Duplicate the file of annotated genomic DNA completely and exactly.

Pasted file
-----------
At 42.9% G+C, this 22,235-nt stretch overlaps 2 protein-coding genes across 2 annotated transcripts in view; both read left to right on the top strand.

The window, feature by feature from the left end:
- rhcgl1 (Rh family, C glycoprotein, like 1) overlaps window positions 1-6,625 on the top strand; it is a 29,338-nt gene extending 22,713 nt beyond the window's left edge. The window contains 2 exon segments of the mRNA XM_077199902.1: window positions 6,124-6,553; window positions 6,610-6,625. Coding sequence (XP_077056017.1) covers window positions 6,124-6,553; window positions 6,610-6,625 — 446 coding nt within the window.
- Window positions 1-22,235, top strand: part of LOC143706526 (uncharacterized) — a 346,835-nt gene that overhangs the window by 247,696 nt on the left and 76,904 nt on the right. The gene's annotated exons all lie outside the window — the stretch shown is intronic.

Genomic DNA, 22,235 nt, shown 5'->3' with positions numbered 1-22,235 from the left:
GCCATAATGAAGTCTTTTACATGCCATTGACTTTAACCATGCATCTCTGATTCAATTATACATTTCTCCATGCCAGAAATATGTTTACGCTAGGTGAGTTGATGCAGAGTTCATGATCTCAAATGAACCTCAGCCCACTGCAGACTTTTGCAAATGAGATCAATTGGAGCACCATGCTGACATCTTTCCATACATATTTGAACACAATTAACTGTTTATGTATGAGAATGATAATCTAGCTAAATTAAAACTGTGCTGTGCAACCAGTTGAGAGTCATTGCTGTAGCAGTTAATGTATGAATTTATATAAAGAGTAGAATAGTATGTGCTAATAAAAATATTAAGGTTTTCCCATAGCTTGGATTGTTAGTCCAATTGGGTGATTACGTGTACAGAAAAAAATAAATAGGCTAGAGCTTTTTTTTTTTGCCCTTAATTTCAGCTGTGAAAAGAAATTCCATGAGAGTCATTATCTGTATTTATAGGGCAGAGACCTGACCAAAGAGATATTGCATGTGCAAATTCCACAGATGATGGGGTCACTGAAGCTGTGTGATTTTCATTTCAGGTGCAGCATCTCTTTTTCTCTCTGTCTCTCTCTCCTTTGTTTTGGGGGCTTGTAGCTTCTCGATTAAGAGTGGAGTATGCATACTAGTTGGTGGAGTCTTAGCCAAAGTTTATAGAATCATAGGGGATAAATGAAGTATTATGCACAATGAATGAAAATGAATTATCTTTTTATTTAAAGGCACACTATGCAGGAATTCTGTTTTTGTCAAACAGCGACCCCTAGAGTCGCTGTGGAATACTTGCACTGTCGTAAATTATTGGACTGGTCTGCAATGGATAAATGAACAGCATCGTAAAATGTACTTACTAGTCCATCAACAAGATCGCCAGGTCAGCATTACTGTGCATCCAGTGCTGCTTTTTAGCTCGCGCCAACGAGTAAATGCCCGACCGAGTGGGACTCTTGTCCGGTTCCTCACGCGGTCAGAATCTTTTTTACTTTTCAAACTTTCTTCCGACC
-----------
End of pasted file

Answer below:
At 42.9% G+C, this 22,235-nt stretch overlaps 2 protein-coding genes across 2 annotated transcripts in view; both read left to right on the top strand.

The window, feature by feature from the left end:
- rhcgl1 (Rh family, C glycoprotein, like 1) overlaps window positions 1-6,625 on the top strand; it is a 29,338-nt gene extending 22,713 nt beyond the window's left edge. The window contains 2 exon segments of the mRNA XM_077199902.1: window positions 6,124-6,553; window positions 6,610-6,625. Coding sequence (XP_077056017.1) covers window positions 6,124-6,553; window positions 6,610-6,625 — 446 coding nt within the window.
- Window positions 1-22,235, top strand: part of LOC143706526 (uncharacterized) — a 346,835-nt gene that overhangs the window by 247,696 nt on the left and 76,904 nt on the right. The gene's annotated exons all lie outside the window — the stretch shown is intronic.

Genomic DNA, 22,235 nt, shown 5'->3' with positions numbered 1-22,235 from the left:
GCCATAATGAAGTCTTTTACATGCCATTGACTTTAACCATGCATCTCTGATTCAATTATACATTTCTCCATGCCAGAAATATGTTTACGCTAGGTGAGTTGATGCAGAGTTCATGATCTCAAATGAACCTCAGCCCACTGCAGACTTTTGCAAATGAGATCAATTGGAGCACCATGCTGACATCTTTCCATACATATTTGAACACAATTAACTGTTTATGTATGAGAATGATAATCTAGCTAAATTAAAACTGTGCTGTGCAACCAGTTGAGAGTCATTGCTGTAGCAGTTAATGTATGAATTTATATAAAGAGTAGAATAGTATGTGCTAATAAAAATATTAAGGTTTTCCCATAGCTTGGATTGTTAGTCCAATTGGGTGATTACGTGTACAGAAAAAAATAAATAGGCTAGAGCTTTTTTTTTTTGCCCTTAATTTCAGCTGTGAAAAGAAATTCCATGAGAGTCATTATCTGTATTTATAGGGCAGAGACCTGACCAAAGAGATATTGCATGTGCAAATTCCACAGATGATGGGGTCACTGAAGCTGTGTGATTTTCATTTCAGGTGCAGCATCTCTTTTTCTCTCTGTCTCTCTCTCCTTTGTTTTGGGGGCTTGTAGCTTCTCGATTAAGAGTGGAGTATGCATACTAGTTGGTGGAGTCTTAGCCAAAGTTTATAGAATCATAGGGGATAAATGAAGTATTATGCACAATGAATGAAAATGAATTATCTTTTTATTTAAAGGCACACTATGCAGGAATTCTGTTTTTGTCAAACAGCGACCCCTAGAGTCGCTGTGGAATACTTGCACTGTCGTAAATTATTGGACTGGTCTGCAATGGATAAATGAACAGCATCGTAAAATGTACTTACTAGTCCATCAACAAGATCGCCAGGTCAGCATTACTGTGCATCCAGTGCTGCTTTTTAGCTCGCGCCAACGAGTAAATGCCCGACCGAGTGGGACTCTTGTCCGGTTCCTCACGCGGTCAGAATCTTTTTTACTTTTCAAACTTTCTTCCGACC